Fourth Quarter 2003

Environmental Due Diligence Standards Are Changing

Holland & Knight Newsletter
Amy L. Edwards

The standards that govern environmental due diligence and "all appropriate inquiry" under CERCLA are changing.  Anyone who is involved in commissioning, preparing or reviewing "Phase I ESAs" needs to be aware of these changes. 

A negotiated rulemaking proceeding has been convened by the Environmental Protection Agency (EPA).  This rulemaking is required by the Small Business Liability Relief and Brownfields Revitalization Act of 2001 (P.L. 107-118) (Brownfields Amendments).  The goal is to develop a rule governing "all appropriate inquiry" under CERCLA by January 2004. 

The rulemaking committee has already met four times and will meet three more times before year's end.  The committee has already achieved general agreement on draft language for the primary sections of the proposed rule.  One change from current practice is that the proposed rule does not use the terminology "recognized environmental conditions," but instead refers to "releases or threatened releases" of hazardous substances on a property.  Other key changes include establishing minimum criteria for an "environmental professional," requiring interviews of past owners and occupants of the property, and potentially requiring interviews of adjoining property owners, particularly for "abandoned" properties.  Open issues include the precise definition of an "environmental professional," how far back in time the consultant should review historical records, whether the subject property must always be physically inspected, and whether any intrusive sampling should ever be required as part of "all appropriate inquiry."  The proposed rule will also require persons commissioning the report to search for environmental liens and institutional controls and to disclose to the environmental professional any specialized knowledge that he or she may have concerning prior releases of hazardous substances on the property. The proposed rule should be released for public comment by January 2004.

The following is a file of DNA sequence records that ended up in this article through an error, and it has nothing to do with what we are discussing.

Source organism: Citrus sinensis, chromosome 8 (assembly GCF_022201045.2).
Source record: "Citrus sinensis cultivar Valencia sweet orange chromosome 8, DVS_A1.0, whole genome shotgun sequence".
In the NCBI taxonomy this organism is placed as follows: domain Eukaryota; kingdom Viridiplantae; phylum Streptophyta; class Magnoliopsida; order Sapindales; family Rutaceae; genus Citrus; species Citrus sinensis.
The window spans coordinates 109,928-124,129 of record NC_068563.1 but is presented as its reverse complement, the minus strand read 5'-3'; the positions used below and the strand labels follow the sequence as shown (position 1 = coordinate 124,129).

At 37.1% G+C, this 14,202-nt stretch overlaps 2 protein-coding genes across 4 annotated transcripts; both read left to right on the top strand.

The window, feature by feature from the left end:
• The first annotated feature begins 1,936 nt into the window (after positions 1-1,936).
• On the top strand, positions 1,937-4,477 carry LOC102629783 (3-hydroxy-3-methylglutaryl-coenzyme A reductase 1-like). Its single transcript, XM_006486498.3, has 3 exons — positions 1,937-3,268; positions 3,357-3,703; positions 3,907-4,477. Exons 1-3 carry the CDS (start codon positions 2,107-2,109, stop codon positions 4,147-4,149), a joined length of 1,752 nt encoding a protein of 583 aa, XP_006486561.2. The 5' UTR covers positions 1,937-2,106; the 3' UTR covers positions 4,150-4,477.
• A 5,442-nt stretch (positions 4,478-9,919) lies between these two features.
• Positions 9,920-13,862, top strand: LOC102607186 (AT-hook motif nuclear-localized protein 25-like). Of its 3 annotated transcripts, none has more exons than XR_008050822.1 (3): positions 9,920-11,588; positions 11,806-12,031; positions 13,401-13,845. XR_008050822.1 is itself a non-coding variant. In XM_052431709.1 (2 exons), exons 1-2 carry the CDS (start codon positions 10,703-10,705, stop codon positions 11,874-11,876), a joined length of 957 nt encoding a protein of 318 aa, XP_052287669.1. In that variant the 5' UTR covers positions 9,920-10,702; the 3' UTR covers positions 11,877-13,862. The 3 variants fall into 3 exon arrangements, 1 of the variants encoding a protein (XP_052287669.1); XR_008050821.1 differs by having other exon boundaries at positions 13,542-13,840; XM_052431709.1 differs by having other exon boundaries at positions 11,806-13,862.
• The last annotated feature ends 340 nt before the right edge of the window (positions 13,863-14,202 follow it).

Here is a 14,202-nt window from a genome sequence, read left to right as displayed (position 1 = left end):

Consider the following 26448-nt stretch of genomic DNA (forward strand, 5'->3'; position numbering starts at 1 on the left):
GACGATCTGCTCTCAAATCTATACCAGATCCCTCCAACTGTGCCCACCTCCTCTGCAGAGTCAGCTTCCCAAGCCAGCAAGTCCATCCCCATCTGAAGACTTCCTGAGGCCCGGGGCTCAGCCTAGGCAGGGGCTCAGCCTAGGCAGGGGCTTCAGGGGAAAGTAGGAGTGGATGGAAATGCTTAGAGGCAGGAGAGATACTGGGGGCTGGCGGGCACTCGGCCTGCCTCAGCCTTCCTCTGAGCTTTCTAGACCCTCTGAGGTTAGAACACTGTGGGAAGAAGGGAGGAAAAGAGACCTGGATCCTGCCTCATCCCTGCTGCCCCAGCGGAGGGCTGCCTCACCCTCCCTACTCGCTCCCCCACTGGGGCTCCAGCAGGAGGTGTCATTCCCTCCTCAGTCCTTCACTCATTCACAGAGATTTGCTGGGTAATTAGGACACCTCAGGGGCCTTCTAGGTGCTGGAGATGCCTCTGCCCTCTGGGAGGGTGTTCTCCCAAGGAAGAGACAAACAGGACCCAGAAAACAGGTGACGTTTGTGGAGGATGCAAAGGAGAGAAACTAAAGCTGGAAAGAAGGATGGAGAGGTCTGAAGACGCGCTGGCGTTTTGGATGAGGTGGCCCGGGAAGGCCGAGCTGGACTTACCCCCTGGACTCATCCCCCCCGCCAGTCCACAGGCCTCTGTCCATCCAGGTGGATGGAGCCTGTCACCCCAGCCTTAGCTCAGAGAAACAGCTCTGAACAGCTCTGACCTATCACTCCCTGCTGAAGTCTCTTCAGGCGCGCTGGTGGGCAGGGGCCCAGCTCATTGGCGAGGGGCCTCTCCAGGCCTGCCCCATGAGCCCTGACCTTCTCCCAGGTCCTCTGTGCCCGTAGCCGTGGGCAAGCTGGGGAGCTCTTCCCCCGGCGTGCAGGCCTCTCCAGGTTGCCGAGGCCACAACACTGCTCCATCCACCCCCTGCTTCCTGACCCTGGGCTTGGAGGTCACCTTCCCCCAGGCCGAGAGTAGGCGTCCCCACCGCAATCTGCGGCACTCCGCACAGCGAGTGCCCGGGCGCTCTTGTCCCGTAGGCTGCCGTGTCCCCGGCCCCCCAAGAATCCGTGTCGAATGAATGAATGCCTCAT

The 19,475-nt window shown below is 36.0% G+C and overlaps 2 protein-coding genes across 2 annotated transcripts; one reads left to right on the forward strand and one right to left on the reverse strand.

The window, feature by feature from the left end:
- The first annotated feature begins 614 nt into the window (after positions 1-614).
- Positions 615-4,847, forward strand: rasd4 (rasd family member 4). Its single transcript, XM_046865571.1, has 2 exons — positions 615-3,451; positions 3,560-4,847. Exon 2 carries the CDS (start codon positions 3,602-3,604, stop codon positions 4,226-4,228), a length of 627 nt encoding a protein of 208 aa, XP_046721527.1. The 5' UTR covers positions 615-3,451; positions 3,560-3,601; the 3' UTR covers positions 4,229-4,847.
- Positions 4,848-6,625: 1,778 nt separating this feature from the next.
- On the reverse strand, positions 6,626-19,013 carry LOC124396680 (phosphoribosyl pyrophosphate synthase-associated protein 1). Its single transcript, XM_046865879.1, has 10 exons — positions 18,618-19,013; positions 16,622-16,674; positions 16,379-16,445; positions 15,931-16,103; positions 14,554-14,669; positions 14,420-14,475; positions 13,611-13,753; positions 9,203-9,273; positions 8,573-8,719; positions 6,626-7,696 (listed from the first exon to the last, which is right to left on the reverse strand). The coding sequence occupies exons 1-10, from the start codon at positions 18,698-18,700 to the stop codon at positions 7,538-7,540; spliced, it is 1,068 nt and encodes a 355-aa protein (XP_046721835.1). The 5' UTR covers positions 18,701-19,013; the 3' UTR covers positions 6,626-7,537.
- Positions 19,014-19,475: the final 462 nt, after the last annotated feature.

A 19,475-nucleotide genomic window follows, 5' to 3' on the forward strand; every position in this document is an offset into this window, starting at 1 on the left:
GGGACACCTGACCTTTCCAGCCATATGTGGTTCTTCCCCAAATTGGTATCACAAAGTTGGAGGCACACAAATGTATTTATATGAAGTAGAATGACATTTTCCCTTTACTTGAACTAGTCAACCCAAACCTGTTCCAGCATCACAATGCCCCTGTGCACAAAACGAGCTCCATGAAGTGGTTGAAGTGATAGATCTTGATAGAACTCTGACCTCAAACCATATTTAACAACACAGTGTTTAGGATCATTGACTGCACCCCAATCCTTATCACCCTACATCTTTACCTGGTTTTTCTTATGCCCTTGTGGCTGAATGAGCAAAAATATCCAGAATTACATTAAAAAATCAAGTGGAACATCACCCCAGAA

Those who are familiar with ASTM Phase I ESAs will find that the proposed EPA rule is likely to be more "performance-based," in that the amount of due diligence that will be "appropriate" will depend upon resolving "open" issues.  For example, if an aerial photograph suggests that a gasoline service station may have been present on the property in the past, there will be a need to review Sanborn maps or other historical sources of information to confirm whether tanks may have been present.  The final rule is also likely to diminish the role of "checklists."  For example, should the environmental professional search for agency records regarding dry cleaners or leaking underground storage tanks that are 1/8, 1/4, 1/2 or 1 mile away from the property?  The final rule is likely to defer to the judgment of the environmental professional.

At the same time, the ASTM E 50 committee is working on changes to the ASTM Phase I ESA Standard (E 1527) to make that standard more consistent with the Brownfields Amendments of 2001.  Principal changes are elimination of references to the "transaction screen" (ASTM E 1528), acknowledgement that the Brownfields Amendments have now introduced three potential defenses to CERCLA liability (referred to as the "landowner liability protections" or "LLPs"), and discussion of the need to search for institutional controls.  With regard to the latter issue, the user will have the obligation to check recorded land records, and the environmental consultant will have the obligation to search agency records and registries.

What does this mean for future environmental due diligence?  Phase I ESAs that comply with the EPA rule are likely to be much more expensive than they are today.  Recipients of a brownfields grant will be required to follow the final EPA rule.  The jury is still out whether prospective purchasers and their lenders will feel the need to follow the more stringent requirements of the EPA rule in order to qualify for one of the defenses against CERCLA liability, or whether they will continue to follow the ASTM E 1527 Phase I ESA standard.  Stay tuned.

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